Mushroom Pickings

And I serve the fairy queen, to dew her orbs upon the green, to dance our ringlets to the whistling wind- A Midsummer Night's Dream, Act II Scene I

As a hobby mycology has a tendency to raise eyebrows and a wave of questions. To get those out of the way quickly:



They look so fucking cool. Plus, free food.

You eat them? Isn’t that dangerous?

How do you know which to eat?
By identifying them.

So do you pick magic mushrooms?

Foraging in general is not really something that you just jump into. I started picking mushrooms a few years ago thanks to a friend. Searching for them was a way for us to be outside, to somehow connect with the land. There was something incredibly satisfying about cooking up something you tracked, collected and identified – and sure there’s always a risk you might have made a mistake the results varying between a bellyache and a liver transplant – that’s part of the fun.

Naturally we weren’t the only ones who felt that way, mushroom picking has been an European tradition for thousands of years and remains strong in many countries: Spain, Germany, Italy, France, Hungary to mention a few. They are intrinsically linked with British and Gaelic culture but their consumption has continually declined. To me their rejection is symptomatic of our disconnect from our environment and where our food comes from.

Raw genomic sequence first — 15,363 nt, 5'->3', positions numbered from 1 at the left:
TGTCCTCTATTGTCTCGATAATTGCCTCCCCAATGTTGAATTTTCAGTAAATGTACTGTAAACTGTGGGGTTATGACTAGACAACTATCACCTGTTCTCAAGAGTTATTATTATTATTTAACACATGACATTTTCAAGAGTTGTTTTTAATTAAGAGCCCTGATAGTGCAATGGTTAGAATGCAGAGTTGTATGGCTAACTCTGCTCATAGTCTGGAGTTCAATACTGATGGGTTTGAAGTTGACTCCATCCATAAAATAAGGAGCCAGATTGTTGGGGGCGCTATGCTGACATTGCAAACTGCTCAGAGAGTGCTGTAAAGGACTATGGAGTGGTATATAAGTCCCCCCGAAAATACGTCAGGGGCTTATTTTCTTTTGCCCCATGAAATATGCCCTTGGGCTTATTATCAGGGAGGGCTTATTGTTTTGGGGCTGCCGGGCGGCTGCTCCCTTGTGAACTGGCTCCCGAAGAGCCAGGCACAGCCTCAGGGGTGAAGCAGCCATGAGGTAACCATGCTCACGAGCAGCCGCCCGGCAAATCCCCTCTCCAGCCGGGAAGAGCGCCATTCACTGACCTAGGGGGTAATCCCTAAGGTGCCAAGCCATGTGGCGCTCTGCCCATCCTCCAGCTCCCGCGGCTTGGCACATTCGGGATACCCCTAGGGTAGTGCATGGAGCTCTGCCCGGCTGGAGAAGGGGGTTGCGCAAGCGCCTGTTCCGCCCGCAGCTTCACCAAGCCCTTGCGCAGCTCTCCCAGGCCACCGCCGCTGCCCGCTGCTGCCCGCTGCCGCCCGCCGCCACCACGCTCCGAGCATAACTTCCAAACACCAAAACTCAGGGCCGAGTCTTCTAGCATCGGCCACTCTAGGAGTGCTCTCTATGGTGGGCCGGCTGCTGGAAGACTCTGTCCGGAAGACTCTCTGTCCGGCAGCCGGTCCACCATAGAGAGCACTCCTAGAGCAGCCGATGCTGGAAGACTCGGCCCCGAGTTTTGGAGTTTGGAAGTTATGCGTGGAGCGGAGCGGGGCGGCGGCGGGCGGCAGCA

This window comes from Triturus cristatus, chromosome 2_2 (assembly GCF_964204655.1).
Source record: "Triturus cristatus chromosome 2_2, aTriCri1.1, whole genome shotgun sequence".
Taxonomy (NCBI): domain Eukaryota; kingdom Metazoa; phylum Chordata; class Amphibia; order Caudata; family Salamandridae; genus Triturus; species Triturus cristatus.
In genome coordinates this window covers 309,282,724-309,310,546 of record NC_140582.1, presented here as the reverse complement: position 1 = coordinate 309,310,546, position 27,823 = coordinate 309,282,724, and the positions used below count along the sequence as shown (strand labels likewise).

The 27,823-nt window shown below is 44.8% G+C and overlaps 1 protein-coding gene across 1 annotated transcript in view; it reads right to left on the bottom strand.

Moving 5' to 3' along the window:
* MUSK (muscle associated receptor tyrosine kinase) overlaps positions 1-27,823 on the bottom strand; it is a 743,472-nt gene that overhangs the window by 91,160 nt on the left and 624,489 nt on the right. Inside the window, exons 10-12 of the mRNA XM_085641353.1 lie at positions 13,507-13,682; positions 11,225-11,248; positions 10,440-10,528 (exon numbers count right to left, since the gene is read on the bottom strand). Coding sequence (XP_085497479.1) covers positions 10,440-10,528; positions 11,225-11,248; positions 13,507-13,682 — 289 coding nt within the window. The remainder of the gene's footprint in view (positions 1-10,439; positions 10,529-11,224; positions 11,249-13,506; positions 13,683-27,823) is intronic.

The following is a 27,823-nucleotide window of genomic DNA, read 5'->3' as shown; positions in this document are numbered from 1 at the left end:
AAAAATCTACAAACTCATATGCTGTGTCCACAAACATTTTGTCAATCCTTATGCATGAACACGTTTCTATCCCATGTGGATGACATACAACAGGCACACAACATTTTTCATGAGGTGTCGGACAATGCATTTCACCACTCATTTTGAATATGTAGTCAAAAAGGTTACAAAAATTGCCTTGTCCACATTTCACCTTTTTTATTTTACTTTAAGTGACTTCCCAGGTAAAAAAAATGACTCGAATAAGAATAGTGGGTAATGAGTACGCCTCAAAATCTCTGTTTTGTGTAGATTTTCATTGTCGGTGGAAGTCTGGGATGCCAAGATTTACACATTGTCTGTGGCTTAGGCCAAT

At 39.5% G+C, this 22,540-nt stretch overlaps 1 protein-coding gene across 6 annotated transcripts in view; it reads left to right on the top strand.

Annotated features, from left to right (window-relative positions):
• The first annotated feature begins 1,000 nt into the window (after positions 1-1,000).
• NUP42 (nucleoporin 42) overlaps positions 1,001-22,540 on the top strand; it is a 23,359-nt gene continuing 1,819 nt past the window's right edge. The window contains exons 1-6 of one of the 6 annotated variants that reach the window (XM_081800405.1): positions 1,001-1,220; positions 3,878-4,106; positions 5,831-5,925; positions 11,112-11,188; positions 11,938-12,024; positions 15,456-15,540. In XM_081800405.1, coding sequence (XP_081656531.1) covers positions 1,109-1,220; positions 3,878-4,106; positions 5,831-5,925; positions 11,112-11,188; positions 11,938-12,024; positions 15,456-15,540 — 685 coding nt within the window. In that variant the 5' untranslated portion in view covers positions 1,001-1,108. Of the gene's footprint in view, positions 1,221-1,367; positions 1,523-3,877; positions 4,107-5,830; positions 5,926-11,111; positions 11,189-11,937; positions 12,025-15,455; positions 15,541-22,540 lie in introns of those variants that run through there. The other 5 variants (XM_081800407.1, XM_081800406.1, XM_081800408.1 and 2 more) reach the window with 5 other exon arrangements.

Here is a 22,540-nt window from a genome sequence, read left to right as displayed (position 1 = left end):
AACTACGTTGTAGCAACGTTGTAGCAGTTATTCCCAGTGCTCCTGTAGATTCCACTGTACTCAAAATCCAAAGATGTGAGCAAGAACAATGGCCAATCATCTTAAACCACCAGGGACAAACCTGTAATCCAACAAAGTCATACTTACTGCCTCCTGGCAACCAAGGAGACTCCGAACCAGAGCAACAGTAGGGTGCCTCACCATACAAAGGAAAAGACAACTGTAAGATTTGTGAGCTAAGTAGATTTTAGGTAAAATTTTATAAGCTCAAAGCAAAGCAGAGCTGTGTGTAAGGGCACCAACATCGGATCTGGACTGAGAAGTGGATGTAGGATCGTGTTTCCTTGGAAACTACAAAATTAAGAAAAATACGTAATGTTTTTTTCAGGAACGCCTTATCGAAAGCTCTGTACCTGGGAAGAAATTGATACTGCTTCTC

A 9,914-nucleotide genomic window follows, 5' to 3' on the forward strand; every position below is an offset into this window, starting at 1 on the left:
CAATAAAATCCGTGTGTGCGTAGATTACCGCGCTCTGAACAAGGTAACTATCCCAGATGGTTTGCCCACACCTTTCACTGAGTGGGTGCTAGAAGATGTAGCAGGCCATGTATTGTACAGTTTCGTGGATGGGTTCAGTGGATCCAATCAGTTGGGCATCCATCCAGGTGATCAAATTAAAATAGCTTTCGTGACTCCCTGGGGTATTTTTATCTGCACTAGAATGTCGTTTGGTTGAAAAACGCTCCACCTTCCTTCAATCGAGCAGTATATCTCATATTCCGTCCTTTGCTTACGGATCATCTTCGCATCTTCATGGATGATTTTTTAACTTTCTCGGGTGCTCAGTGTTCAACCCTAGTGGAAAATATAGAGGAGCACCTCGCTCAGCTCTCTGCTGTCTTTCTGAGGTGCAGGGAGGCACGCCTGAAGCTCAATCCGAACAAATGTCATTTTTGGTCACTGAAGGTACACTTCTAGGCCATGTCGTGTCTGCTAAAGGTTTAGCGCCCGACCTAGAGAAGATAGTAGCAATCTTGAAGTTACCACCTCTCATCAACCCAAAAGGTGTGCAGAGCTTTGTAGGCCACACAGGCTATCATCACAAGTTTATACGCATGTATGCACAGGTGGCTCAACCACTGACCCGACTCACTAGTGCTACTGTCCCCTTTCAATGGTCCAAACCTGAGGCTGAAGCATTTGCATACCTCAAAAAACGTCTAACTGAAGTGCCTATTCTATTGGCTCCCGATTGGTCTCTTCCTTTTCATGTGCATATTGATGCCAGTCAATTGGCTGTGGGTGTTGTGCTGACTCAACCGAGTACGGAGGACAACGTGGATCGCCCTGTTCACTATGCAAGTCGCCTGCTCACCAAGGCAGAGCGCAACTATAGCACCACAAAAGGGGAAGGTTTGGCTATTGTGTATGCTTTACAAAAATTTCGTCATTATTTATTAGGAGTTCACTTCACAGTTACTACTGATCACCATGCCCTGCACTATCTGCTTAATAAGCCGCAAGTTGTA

My final year at University required an independent project, chosen, researched, designed entirely by me. Mushrooms were an obvious choice, specifically I wanted to deal with their rejection and convince people to eat something they found revolting.

I spoke to groups that deal with food scarcity and cook exclusively with food thrown away by supermarkets, stood in different stores speaking to people buying fresh and packaged vegetables, read about the psychology of taste, cooking books, fairy tales and songs.

That was a lot of interesting stuff.

Number one the absurd waste of packaging that happens yearly. Most fruits and vegetables already come in an au-naturale protective package but we insist in wrapping them in plastic which mostly cannot be recycled. As a nation we are also very picky about the appearance of what we eat though we aren’t the only ones: it’s estimated a third of the world’s food goes to waste, mostly because of how they look. We don’t even know how to pick vegetables as a result. Everything is shiny and pre-packaged and we just deal with a brown avocado by complaining and getting a new one. Literally, after creeping people in Sainsbury’s for two weeks by staring them as they picked their produce I saw one person carefully pick loose limes. They were Brazilian.

In short, there’s a massive disconnect between the food we eat and where it comes from, we know nothing about seasonal items and we waste food and money on completely unnecessary packaging.

In terms of my independent project it gave me two avenues: one, to change the mind of adults, who already made a decision on how they feel about eating mushrooms. Two, to influence he tastes of children at crucial stages of development so that they enjoy mushrooms. You can see the adult project here, and the child one here.